The Wall Street Journal's editorial board led the conservative backlash. "We wonder if [Republicans] might end up reelecting the president before the 2012 campaign even begins in earnest," stated the paper's editorial, which used words like "fiasco," "thoroughly botched," and "circular firing squad" to describe Republican efforts. "Republicans have also achieved the small miracle of letting Mr. Obama position himself as an election-year tax cutter."
Senate Republicans also piled on, frustrated that the House GOP had ceded ground on the party's signature tax relief platform. Sen. Bob Corker, R- Tenn., called it "one more public policy blunder," while Sen. Scott Brown, R-Mass., said the House action "angers me." Both senators are up for reelection this fall.
The Senate adjourned for the holidays after their Saturday votes. With no Senate sessions scheduled until Jan. 23 and a bipartisan vote for tax cuts already secured, Senate Majority Leader Harry Reid declined to call the Senate back to renegotiate with the House.
"As the Senate vote made clear, there is no reason for this to be a partisan issue," Reid said in a letter to Boehner, alluding to the 39 Republicans who backed the Senate extension. This left House Republicans alone on Capitol Hill with the tricky task of explaining to voters why GOP lawmakers rejected a tax holiday they said they supported.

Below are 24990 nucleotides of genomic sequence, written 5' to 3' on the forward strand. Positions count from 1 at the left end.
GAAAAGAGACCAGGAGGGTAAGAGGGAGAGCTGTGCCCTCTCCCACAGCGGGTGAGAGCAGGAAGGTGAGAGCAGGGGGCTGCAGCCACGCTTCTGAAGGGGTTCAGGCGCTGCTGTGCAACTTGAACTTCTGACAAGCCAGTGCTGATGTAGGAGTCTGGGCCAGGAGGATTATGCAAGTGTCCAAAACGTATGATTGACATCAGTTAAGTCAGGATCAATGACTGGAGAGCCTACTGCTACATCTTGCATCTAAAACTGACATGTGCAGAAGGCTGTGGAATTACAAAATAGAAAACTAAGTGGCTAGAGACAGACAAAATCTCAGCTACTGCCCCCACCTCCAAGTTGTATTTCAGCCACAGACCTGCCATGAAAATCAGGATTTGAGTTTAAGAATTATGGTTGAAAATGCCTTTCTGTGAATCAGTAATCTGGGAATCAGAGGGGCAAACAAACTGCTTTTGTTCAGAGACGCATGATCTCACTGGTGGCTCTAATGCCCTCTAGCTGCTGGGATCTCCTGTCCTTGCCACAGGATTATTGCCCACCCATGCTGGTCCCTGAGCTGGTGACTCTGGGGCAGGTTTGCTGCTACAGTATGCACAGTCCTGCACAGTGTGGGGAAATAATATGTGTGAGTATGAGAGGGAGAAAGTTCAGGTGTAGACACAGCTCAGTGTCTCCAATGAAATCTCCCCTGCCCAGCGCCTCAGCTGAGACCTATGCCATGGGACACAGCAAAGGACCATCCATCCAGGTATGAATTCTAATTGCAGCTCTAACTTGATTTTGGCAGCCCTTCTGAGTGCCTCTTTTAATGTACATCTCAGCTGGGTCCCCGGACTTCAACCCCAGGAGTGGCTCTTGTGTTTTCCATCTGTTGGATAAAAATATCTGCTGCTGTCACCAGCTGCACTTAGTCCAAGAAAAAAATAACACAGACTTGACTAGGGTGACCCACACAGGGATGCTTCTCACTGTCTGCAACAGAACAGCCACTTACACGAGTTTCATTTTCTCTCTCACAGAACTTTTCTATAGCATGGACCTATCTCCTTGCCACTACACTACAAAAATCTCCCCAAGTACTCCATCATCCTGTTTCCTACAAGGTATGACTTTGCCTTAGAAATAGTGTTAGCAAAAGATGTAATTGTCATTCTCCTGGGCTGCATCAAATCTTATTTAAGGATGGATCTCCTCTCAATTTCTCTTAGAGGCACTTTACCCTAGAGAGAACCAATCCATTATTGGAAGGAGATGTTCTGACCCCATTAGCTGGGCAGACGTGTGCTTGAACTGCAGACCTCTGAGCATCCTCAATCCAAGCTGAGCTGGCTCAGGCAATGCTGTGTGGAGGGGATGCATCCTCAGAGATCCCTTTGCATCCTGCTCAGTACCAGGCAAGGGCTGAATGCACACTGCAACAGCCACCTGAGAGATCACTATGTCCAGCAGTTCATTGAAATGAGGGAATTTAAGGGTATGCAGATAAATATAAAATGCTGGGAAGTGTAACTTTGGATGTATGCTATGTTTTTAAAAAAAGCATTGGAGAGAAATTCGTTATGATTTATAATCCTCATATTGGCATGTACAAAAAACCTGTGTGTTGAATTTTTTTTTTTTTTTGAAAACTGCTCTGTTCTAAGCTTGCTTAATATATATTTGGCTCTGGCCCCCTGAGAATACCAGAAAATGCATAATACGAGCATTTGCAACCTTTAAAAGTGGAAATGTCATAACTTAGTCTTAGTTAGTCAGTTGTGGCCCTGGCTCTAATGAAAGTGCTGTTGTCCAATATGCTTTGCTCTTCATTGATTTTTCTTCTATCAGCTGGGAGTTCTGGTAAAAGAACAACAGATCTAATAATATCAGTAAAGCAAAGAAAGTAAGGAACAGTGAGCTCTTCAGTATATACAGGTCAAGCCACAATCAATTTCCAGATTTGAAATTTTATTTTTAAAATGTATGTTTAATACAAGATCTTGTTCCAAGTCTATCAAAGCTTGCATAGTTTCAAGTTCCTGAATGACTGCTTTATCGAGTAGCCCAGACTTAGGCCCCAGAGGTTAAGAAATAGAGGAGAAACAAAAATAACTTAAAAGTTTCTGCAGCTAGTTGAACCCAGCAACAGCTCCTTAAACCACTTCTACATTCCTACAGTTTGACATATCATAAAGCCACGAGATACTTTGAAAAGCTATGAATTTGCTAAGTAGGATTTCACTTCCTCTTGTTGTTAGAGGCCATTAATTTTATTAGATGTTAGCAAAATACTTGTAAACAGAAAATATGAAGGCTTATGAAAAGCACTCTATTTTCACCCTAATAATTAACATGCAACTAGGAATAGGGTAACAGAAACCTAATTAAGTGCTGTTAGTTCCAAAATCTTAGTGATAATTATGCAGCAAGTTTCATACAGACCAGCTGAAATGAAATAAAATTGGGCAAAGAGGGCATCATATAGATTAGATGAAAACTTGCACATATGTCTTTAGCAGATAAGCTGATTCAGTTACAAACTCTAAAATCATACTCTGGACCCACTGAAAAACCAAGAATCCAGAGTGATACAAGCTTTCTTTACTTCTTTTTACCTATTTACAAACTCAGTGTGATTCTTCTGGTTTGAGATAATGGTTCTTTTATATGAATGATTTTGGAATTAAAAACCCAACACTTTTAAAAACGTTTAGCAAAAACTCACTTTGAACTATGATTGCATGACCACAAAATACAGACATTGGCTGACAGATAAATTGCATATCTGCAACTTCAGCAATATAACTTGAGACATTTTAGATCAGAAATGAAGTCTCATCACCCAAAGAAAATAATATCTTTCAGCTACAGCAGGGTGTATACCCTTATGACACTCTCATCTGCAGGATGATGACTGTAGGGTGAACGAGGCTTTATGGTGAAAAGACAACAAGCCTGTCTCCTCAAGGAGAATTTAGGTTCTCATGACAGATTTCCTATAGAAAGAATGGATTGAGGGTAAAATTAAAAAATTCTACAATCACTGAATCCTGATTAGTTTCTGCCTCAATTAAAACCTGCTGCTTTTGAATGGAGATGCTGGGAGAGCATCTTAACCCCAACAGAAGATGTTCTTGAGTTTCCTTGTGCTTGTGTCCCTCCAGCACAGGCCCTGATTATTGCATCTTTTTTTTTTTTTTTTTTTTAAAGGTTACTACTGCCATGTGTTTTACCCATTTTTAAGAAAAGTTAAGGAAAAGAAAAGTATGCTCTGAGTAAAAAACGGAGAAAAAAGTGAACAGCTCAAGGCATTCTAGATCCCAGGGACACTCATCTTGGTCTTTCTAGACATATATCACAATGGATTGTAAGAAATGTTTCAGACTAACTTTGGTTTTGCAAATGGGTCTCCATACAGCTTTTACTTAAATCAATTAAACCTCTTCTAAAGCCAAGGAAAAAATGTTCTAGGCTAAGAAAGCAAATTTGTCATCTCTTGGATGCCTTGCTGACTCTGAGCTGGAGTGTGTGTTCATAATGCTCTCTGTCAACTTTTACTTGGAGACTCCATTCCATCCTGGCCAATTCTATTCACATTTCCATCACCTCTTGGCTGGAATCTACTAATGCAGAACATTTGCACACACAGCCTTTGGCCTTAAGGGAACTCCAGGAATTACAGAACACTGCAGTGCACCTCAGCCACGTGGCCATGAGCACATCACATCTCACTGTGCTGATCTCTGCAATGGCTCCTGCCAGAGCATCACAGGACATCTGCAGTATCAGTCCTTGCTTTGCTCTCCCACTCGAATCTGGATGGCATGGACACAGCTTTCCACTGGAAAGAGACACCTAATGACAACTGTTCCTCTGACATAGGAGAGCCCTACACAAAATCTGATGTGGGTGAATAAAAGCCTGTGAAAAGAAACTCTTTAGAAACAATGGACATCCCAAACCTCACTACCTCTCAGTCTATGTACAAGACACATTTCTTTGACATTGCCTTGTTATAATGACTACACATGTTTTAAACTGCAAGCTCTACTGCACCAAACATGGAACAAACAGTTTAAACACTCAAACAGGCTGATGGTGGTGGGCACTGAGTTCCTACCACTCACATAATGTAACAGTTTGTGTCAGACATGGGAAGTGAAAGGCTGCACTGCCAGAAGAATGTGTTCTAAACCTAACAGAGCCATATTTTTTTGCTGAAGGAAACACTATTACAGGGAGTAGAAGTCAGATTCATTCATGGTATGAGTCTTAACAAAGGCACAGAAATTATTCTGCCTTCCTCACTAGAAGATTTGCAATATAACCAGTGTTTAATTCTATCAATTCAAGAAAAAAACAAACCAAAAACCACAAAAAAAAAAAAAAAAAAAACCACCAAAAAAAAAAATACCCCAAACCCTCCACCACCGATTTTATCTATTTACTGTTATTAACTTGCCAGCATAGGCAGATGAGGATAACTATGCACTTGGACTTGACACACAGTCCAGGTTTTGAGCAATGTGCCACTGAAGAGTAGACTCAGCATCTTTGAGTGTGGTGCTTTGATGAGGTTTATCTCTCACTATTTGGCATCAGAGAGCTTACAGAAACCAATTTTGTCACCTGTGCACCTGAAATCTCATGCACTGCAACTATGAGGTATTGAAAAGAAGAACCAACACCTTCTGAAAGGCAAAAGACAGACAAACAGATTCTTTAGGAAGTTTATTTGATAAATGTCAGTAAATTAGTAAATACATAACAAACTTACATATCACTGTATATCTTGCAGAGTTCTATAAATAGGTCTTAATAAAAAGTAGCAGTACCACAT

Still, as late as Thursday morning, House Republicans remained entrenched.
"I don't care about my reelection," said Rep. Tom Reed, a freshmen Republican from New York. "We are going to do what is right for America."
The retreat began Thursday afternoon after McConnell publicly urged his Republican colleagues in the House to accept the Senate's compromise.
Boehner on a brief Thursday afternoon conference call told House Republicans that the time had come to approve the temporary extension.
The agreement immediately sets up a committee of lawmakers to start negotiating a yearlong extension of the payroll tax holiday. It also extends jobless benefits to the long-term unemployed and prevents a scheduled 27 percent cut in Medicare payments to doctors.
"Everything we do around here does not have to wind up in a fight," said Reid.
Democrats will work hard in the coming months to exploit this episode on the campaign trail. Obama, who has enjoyed a recent uptick in his approval ratings, already has grafted the payroll tax fight into his campaign narrative of an obstructionist, do-nothing Congress. At an event Thursday afternoon, people who had written the White House to describe what it would be like to lose the 2 percent tax break joined Obama on stage.
"What's happening right now is exactly why people just get so frustrated with Washington," said Obama, relishing the chance to play the role of a tax break defender. "The people standing with me today can't afford any more games."
Some Tea Party Republicans expressed disappointment in the temporary agreement.
"This holiday season, Washington wrapped and put under the tree a gift of more uncertainty for America," said freshman Rep. Tim Huelskamp, R-Kan. "We were sent here with a clear set of instructions from the American people to put an end to business as usual in Washington, yet here we are being asked to sign off on yet another gimmick."